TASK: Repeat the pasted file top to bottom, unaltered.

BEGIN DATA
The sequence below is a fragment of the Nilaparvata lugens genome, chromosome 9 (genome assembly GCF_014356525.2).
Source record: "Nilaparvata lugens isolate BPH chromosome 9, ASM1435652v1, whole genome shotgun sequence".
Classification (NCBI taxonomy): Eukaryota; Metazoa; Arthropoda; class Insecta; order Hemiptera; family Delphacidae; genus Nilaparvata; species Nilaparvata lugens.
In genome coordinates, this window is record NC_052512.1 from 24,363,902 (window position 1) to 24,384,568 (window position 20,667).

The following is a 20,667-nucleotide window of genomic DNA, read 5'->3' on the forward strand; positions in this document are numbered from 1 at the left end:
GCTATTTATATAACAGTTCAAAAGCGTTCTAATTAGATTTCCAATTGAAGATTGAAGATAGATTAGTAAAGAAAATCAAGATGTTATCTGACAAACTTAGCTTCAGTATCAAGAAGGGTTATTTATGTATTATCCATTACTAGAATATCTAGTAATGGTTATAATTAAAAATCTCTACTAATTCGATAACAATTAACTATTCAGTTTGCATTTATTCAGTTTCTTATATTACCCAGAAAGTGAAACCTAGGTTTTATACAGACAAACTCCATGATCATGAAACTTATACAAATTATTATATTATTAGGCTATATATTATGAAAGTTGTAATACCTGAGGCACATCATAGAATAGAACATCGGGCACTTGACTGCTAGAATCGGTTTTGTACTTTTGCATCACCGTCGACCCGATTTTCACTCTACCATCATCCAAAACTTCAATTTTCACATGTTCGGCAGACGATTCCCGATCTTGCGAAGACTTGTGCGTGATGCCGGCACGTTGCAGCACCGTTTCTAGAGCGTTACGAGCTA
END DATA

The sequence below is a fragment of the Nilaparvata lugens genome, chromosome 9 (genome assembly GCF_014356525.2).
Source record: "Nilaparvata lugens isolate BPH chromosome 9, ASM1435652v1, whole genome shotgun sequence".
Classification (NCBI taxonomy): Eukaryota; Metazoa; Arthropoda; class Insecta; order Hemiptera; family Delphacidae; genus Nilaparvata; species Nilaparvata lugens.
In genome coordinates, this window is record NC_052512.1 from 24,363,902 (window position 1) to 24,384,568 (window position 20,667).

The following is a 20,667-nucleotide window of genomic DNA, read 5'->3' on the forward strand; positions in this document are numbered from 1 at the left end:
GCTATTTATATAACAGTTCAAAAGCGTTCTAATTAGATTTCCAATTGAAGATTGAAGATAGATTAGTAAAGAAAATCAAGATGTTATCTGACAAACTTAGCTTCAGTATCAAGAAGGGTTATTTATGTATTATCCATTACTAGAATATCTAGTAATGGTTATAATTAAAAATCTCTACTAATTCGATAACAATTAACTATTCAGTTTGCATTTATTCAGTTTCTTATATTACCCAGAAAGTGAAACCTAGGTTTTATACAGACAAACTCCATGATCATGAAACTTATACAAATTATTATATTATTAGGCTATATATTATGAAAGTTGTAATACCTGAGGCACATCATAGAATAGAACATCGGGCACTTGACTGCTAGAATCGGTTTTGTACTTTTGCATCACCGTCGACCCGATTTTCACTCTACCATCATCCAAAACTTCAATTTTCACATGTTCGGCAGACGATTCCCGATCTTGCGAAGACTTGTGCGTGATGCCGGCACGTTGCAGCACCGTTTCTAGAGCGTTACGAGCTA